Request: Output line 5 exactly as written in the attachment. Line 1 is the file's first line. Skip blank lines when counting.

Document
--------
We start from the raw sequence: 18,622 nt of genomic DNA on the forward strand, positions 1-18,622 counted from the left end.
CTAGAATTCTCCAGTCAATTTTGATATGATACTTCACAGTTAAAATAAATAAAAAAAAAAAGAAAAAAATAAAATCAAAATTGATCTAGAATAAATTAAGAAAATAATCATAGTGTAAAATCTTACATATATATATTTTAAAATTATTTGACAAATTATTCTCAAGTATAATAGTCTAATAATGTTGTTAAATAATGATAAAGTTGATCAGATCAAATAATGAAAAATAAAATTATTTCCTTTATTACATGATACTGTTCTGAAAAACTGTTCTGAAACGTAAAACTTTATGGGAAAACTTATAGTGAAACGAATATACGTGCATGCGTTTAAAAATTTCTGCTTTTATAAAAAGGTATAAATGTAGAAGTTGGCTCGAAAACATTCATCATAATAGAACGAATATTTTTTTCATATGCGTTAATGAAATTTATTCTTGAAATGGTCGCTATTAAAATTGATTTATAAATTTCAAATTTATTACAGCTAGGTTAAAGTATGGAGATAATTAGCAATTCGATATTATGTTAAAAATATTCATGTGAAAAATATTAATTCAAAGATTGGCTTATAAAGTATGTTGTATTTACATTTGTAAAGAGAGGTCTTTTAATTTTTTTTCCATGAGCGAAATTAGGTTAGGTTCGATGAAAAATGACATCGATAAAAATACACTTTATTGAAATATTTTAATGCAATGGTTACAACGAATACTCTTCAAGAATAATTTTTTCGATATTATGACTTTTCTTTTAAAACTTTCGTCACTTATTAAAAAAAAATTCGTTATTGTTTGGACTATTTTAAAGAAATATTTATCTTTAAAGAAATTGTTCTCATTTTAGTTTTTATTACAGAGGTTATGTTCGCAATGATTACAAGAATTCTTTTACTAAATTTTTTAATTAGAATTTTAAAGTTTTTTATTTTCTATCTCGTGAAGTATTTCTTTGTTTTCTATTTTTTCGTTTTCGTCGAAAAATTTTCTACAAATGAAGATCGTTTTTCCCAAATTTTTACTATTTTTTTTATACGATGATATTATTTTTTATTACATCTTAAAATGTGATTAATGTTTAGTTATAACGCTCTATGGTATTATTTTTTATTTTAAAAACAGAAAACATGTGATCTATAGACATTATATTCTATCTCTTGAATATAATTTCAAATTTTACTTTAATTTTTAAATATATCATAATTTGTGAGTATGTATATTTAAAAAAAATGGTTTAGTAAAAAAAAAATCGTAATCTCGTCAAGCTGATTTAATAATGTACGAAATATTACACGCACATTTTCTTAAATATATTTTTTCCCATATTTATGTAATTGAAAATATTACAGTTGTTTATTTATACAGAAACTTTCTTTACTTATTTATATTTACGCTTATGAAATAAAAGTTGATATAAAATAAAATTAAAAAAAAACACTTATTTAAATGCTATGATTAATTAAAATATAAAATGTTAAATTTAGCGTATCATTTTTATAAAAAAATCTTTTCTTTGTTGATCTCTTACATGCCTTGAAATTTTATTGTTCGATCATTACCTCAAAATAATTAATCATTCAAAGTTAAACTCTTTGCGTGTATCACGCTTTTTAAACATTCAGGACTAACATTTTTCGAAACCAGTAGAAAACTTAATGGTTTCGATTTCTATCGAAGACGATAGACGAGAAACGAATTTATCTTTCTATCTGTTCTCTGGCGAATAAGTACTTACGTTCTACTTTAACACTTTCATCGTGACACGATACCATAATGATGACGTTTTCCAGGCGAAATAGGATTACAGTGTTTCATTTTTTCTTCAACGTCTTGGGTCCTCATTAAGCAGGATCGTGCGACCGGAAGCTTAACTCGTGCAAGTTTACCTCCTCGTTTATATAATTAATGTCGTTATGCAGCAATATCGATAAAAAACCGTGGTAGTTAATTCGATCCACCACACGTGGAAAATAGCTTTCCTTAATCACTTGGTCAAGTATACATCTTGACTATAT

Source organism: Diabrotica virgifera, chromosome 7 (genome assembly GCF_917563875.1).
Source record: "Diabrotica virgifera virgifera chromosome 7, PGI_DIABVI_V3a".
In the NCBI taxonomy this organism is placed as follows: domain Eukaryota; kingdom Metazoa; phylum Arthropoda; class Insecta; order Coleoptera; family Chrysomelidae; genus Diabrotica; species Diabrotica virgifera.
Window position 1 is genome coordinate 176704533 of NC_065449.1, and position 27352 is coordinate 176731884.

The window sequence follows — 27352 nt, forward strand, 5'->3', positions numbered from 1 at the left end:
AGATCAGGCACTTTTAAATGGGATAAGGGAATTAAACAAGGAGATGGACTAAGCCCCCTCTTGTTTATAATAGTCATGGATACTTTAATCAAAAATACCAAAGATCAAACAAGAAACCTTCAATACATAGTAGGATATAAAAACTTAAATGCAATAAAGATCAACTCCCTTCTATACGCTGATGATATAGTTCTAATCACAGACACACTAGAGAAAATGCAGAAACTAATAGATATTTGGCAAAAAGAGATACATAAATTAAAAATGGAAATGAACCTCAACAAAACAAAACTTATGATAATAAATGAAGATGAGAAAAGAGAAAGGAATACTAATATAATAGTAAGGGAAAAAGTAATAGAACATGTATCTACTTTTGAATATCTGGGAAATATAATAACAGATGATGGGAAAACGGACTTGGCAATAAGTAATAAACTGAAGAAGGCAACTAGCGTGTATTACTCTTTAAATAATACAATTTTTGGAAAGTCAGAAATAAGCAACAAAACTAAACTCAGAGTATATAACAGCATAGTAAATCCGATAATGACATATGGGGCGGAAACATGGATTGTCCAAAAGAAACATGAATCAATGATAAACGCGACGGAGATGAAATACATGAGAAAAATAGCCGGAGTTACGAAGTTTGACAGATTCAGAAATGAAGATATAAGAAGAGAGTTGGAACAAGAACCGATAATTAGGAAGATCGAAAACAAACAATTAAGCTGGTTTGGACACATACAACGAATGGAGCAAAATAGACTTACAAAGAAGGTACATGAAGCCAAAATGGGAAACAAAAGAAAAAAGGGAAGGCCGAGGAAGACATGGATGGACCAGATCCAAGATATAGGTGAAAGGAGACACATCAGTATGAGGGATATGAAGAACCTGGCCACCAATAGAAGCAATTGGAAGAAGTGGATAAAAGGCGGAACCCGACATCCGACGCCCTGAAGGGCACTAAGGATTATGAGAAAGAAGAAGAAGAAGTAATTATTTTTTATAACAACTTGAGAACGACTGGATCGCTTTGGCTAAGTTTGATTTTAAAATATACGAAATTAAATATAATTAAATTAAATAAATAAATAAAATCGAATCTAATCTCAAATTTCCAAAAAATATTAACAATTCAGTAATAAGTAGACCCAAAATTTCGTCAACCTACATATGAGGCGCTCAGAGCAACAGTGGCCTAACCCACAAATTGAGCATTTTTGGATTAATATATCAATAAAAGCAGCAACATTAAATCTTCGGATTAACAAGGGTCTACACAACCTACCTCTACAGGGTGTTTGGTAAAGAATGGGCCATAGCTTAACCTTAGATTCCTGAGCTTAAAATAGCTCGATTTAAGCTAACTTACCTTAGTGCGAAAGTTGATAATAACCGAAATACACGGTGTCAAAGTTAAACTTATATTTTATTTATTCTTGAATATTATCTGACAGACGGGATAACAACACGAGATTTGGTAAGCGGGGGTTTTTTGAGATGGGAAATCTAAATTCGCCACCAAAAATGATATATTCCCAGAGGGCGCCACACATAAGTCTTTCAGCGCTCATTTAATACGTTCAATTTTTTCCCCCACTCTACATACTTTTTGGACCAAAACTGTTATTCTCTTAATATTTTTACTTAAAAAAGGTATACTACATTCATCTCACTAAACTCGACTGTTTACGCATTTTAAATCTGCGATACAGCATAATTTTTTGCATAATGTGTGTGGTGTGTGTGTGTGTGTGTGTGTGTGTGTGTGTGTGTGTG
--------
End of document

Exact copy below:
In the NCBI taxonomy this organism is placed as follows: domain Eukaryota; kingdom Metazoa; phylum Arthropoda; class Insecta; order Coleoptera; family Chrysomelidae; genus Diabrotica; species Diabrotica virgifera.